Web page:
In the wake of the financial crisis, insurance trade associations and other observers expressed concern that the insurance industry would be implicated along with the banking and securities industries, potentially resulting in new and onerous federal regulatory responsibilities. With the U.S. Senate’s passage of bill S. 3217, the Restoring American Stability Act of 2010, on Thursday, May 20, 2010, it is clear that the worst fears of the associations have not materialized, but some uncertainty remains about the effects of the bill once signed into law by President Barack Obama, following the expected passage of a House bill in December.
When S. 3217 was first introduced, the National Association of Mutual Insurance Companies (NAMIC) initially expressed what it terms significant concerns about the potential of the bill to result in duplicative regulation.
“Initially this bill contained a number of troubling provisions for the property/casualty insurance industry,” commented Jimi Grande, senior vice president of federal and political affairs, in a statement released by NAMIC. “However, in the almost 20 months since the financial crisis began, the Senate has seen the wisdom of respecting the state regulatory system of solvency and consumer protection. They correctly saw that there is no need for a new duplicative federal bureaucracy and instead crafted a small Office of National Insurance [ONI], not intended to be a regulatory authority, but to serve as a source of information and expertise.”
The Independent Insurance Agents & Brokers of America (IIABA) expressed gratitude that the Senate drew a clear distinction between the P&C industry and other financial services sectors as expressed in the final form of S. 3217. “Property/casualty insurers played no role in creating the crisis and pose no systemic risk to the overall economy,” commented Robert Rusbuldt, president of IIABA. “In fact, the state regulatory system, while in need of more uniformity and efficiency, has a proven track record of ensuring insurer solvency, industry competition and growth, and consumer protection, and we believe the House and Senate have both made the correct decision in recognizing the strength of the state regulatory system for insurance."
The American Council of Life Insurers (ACLI) expressed satisfaction mixed with unease about the potential form of the law once enacted. “We are encouraged that the legislation would creat an Office of National Insurance to provide advice and expertise on insurance issues to the administration and to Congress and play a key role in international agreements,” said Frank Keating, president and CEO, ACLI. “However, we remain very concerned about the impact the Volcker Rule [which limits banks’ proprietary trading of certain financial instruments not done on behalf of clients] and derivatives provisions would have on our industry.”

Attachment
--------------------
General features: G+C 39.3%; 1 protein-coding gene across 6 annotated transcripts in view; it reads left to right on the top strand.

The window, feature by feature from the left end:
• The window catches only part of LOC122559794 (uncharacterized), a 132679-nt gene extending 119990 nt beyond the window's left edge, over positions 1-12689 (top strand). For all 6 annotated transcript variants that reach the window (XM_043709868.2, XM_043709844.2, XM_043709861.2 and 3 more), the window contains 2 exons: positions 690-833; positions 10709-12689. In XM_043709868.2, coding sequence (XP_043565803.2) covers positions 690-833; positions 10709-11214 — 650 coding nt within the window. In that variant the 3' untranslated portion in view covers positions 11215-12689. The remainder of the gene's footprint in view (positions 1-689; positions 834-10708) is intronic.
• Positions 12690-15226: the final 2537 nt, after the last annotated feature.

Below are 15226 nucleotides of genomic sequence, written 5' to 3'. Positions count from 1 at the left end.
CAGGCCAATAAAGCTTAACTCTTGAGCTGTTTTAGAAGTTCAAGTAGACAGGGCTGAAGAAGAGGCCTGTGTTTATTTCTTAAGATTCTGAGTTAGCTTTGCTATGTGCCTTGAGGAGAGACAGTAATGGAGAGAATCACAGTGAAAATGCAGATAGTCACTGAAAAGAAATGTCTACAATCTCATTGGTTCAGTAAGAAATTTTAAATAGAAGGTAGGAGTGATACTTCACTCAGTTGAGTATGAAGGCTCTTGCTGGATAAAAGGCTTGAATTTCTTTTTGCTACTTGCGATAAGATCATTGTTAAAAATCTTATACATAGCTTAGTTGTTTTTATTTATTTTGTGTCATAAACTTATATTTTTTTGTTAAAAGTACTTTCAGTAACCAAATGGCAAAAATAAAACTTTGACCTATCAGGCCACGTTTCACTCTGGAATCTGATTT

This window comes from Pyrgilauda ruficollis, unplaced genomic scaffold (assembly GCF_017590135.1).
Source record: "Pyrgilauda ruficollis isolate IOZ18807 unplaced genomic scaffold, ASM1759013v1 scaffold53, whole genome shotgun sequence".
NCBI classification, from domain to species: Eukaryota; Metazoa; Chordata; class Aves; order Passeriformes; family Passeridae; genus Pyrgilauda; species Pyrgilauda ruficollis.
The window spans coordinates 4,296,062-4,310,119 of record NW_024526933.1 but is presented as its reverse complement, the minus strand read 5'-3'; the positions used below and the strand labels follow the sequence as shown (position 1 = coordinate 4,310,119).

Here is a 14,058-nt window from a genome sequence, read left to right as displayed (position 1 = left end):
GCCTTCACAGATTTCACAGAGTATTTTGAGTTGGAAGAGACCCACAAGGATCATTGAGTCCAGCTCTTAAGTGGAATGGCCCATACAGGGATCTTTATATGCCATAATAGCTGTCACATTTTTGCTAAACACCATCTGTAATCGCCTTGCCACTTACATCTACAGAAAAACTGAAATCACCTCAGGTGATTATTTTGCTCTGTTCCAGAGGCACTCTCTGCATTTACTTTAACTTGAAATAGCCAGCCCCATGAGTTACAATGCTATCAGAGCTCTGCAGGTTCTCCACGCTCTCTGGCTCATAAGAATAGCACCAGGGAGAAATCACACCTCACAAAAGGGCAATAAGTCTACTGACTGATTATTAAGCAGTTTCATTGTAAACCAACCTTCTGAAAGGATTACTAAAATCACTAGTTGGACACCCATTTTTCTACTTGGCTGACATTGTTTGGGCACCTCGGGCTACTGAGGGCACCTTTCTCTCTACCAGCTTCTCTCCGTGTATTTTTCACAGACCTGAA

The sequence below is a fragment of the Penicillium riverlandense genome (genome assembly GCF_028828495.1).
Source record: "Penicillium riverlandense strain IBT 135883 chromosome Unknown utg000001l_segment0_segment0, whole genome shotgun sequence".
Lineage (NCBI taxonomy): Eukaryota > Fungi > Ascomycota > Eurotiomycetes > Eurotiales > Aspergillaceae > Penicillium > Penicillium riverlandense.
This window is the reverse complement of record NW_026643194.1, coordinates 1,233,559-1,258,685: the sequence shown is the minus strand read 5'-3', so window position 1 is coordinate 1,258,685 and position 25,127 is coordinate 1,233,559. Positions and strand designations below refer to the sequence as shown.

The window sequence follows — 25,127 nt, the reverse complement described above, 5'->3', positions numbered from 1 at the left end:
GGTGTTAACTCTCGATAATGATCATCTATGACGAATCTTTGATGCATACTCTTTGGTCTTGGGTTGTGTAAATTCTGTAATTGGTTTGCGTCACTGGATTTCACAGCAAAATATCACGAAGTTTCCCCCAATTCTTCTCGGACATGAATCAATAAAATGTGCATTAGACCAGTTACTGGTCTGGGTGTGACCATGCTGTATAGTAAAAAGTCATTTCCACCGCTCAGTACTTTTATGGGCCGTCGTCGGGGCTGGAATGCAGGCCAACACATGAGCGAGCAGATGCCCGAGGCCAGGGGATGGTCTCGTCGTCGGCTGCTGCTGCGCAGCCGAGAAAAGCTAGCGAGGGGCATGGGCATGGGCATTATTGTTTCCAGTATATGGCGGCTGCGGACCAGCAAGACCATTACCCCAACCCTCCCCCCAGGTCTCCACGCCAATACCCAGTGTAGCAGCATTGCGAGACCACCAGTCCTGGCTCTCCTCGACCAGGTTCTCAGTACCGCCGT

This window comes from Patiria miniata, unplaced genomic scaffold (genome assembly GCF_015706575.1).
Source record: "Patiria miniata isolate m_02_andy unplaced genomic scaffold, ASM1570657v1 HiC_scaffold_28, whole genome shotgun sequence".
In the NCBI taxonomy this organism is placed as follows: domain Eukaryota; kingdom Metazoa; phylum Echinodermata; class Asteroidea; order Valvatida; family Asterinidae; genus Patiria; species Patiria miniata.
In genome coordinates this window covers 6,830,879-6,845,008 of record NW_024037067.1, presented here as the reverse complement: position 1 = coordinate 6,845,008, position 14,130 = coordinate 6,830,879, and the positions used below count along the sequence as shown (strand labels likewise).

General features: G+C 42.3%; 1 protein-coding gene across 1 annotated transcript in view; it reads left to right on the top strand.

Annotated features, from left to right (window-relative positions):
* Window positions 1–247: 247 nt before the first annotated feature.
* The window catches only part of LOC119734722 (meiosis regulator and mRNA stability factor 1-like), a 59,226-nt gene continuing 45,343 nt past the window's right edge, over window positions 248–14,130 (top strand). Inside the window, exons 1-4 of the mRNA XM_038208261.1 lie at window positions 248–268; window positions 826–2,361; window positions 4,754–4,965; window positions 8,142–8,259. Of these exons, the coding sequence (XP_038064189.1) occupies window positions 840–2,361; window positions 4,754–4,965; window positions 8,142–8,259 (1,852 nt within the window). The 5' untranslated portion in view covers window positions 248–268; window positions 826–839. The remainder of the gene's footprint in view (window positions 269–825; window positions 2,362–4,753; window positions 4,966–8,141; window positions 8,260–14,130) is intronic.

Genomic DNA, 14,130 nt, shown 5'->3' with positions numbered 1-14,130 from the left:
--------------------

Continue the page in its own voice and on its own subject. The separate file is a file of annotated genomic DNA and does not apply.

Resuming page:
The Senate bill’s provisions touching on credit rating agencies is likely to affect insurers in their capacity as institutional investors, according to John Jay, a senior analyst with Boston-based Aite Group. “Insurance companies are big consumers of unsecured corporate debt and as well as structured products, such as mortgage-backed securities,” Jay notes.
Traditionally, the major rating organizations, such as Fitch, Moody’s and Standard & Poors — designated by the Securities and Exchange Commission (SEC) as Nationally Recognized Statistical Rating Organizations (NRSROs) — enjoyed a protected market, according to Jay. NRSROs gained notoriety during the financial crisis by giving top ratings for risky securities. “For many years, when someone needed to issue debt, there would be requirements to have ratings from at least two of these organizations,” he says. “The Dodd bill is now making those agencies more accountable.”
NRSROs and credit rating agencies more broadly will be regarded as purely advisory and, in the interest of transparency, may be required to share methodology that they have considered to be intellectual property. No longer treated as an imprimatur on transactions, the big three NRSROs are likely to lose some of the 85 percent market share they currently enjoy. What this means for insurers is that they, will have to perform deeper credit analysis internally to gauge the real economics behind a particular credit risk,” Jay says. “More responsibility will reside on the investor side of the equation, so insurance companies may need to revisit their own credit analysis infrastructure.”
Anthony O'Donnell has covered technology in the insurance industry since 2000, when he joined the editorial staff of Insurance & Technology. As an editor and reporter for I&T and the InformationWeek Financial Services of TechWeb he has written on all areas of information ... View Full Bio